By Roxane Gay

Rating: 3.5 Stars

Goodreads Rating: 3.94

Genre: Nonfiction Feminist Essays

Publication Date: August 5th 2014

Format Read: Libby Audiobook

Goodreads Summary: Pink is my favorite color. I used to say my favorite color was black to be cool, but it is pink—all shades of pink. If I have an accessory, it is probably pink. I read Vogue, and I’m not doing it ironically, though it might seem that way. I once live-tweeted the September issue.

In these funny and insightful essays, Roxane Gay takes us through the journey of her evolution as a woman of color while also taking readers on a ride through culture of the last few years and commenting on the state of feminism today. The portrait that emerges is not only one of an incredibly insightful woman continually growing to understand herself and our society, but also one of our culture.

Bad Feminist is a sharp, funny, and spot-on look at the ways in which the culture we consume becomes who we are, and an inspiring call-to-arms of all the ways we still need to do better.

Find the Book: Goodreads | Amazon | Book Depository


I have been following Roxane Gay for a while now and finally decided to read what is arguably her most popular book, Bad Feminist. Through a compilation of essays on various topics from feminism, to race, to pop culture and the way it intersects with all of our other identities, Gay gave us a window into who she was as a person. What was more interesting to me, as someone who often binges a series of similar books from similar time periods all back to back, was what this book said about 2014 feminism.

As I’ve started to read (or rather, listen) to more nonfiction, I’ve gotten caught up in the era that is 2010-2015 feminism. I was just a young preteen to early teens girl during this time, and although I was vaguely aware of what was happening in the world, and was raised to consider myself a feminist, I also grew up relatively privilege and didn’t have to think about any type of discourse that deeply. By the time I was old enough to do any degree of critical thinking, Trump had taken office, Clinton had lost, and our public conversation was decidedly NOT in the girlboss era anymore. So reading Bad Feminist, which was written in 2014, was an incredibly interesting experience.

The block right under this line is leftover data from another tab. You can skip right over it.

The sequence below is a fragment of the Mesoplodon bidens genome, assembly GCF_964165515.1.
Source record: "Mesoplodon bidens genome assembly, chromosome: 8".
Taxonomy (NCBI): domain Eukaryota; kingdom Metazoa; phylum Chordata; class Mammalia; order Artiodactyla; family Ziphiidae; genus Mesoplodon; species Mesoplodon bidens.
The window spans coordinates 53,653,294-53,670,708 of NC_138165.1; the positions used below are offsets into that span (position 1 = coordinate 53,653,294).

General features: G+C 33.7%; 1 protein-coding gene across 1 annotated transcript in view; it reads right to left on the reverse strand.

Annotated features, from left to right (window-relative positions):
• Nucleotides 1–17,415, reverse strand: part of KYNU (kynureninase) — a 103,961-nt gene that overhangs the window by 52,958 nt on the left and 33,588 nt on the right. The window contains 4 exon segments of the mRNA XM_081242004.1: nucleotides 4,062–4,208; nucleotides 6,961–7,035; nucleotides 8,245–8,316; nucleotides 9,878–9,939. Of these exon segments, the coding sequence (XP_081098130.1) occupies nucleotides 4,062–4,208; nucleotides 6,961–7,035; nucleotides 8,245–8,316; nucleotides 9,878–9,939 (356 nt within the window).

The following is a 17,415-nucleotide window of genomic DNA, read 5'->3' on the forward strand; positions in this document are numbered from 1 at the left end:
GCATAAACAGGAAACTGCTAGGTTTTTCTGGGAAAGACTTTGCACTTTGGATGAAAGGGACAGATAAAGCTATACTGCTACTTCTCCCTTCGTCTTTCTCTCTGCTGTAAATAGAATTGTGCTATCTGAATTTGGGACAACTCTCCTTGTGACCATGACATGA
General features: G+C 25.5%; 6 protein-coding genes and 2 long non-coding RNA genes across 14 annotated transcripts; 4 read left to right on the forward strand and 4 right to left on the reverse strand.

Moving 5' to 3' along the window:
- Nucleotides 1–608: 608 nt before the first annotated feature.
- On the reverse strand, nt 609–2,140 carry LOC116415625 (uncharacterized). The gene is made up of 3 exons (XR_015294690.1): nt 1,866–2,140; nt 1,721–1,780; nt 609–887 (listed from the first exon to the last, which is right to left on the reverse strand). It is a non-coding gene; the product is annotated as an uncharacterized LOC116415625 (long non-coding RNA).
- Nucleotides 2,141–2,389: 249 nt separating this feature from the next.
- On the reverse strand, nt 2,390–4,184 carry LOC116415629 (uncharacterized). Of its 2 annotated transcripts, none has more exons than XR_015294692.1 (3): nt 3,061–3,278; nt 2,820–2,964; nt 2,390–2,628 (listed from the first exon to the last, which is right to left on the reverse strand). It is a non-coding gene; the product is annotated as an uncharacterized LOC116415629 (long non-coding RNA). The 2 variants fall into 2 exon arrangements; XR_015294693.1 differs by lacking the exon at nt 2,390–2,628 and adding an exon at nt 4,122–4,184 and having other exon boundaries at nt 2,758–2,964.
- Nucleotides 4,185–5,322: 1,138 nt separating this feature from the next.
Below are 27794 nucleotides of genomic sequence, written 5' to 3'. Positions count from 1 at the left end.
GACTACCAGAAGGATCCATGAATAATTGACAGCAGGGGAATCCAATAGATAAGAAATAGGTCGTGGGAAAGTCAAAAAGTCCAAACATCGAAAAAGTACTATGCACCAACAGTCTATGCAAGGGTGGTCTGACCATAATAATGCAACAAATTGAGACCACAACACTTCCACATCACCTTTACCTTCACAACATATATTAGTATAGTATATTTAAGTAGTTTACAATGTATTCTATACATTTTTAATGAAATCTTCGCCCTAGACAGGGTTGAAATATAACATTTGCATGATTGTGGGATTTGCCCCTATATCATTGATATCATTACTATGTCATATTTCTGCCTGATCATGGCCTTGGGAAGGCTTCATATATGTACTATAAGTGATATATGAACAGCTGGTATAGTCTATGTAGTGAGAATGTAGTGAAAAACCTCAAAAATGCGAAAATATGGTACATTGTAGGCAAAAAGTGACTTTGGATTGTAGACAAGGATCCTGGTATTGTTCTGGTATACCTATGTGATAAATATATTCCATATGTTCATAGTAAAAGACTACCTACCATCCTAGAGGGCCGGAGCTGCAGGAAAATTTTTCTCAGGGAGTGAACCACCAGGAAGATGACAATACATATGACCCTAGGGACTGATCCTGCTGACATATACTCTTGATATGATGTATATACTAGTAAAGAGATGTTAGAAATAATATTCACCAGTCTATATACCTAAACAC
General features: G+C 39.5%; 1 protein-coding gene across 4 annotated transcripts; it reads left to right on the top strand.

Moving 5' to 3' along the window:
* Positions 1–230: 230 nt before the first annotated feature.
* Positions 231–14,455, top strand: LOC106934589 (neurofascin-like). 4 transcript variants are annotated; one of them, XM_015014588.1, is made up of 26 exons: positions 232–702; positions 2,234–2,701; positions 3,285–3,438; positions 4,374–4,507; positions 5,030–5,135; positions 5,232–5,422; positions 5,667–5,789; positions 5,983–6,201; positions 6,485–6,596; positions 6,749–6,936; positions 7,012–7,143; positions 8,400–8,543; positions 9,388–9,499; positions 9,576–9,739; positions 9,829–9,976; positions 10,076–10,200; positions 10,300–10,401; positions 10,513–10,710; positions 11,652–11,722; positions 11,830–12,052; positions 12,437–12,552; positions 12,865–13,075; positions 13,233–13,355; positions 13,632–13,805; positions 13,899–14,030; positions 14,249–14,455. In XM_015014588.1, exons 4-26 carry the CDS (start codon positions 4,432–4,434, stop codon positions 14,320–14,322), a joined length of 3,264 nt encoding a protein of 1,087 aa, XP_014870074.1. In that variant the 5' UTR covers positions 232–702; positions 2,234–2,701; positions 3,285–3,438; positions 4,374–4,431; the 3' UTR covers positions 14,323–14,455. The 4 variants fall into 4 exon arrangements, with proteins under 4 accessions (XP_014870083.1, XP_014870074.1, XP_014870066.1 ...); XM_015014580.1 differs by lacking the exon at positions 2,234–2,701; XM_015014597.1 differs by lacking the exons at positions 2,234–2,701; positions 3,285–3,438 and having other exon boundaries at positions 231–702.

Many of Gay’s takes did not perfectly mirror my own, but I still enjoyed her perspectives. Her conversation on rape culture felt especially resonant. That entire section of the book hit me deeply and made me feel things. Her conversations regarding Django and being a black person in the United States were also interesting and relevant and well written. Gay clearly took the time to form coherent and well thought out opinions on all of these topics. It felt refreshing to hear a voice that was maybe more moderate than a lot of feminist and liberal voices today, but was still decidedly pro-black lives matter, pro-trans rights, and pro-lgbtq rights.

This book was good, and the more I write this review the more I realize that it was an interesting series of essays that I’m glad I read. My initial slightly low rating after reading it comes from the fact that this feels so dated. I could tell before even checking the date that this was written in the early 2010s. Maybe 20 years from now, this whole decade will all feel a lot closer and it will not have the same dated feel, but I felt like Sister, Outsider (the oldest of the “feminist texts” that I’ve read so far, written in the 80s) was more relevant to life in 2022 than Bad Feminist was. I think this is more of a reflection of the way times have been changing than a judgement on Gay’s writing.

I was talking with my father today and he said the early 2010s felt like everything was getting better, but now it feels like everything is getting worse. It makes the hopeful attitude– the tendency to focus on small things such as reality television, the confession to dating an extremely conservative man– all seem so trivial and unimportant as to deem this book not worth the read.

All of that to say, I don’t necessarily think this is a must read any longer, but it is an interesting look into the 2014 socio-political universe, and Gay is very skilled at combining her deep honesty with interesting cultural criticisms. This book was good, I just don’t think I needed to read it in 2022.

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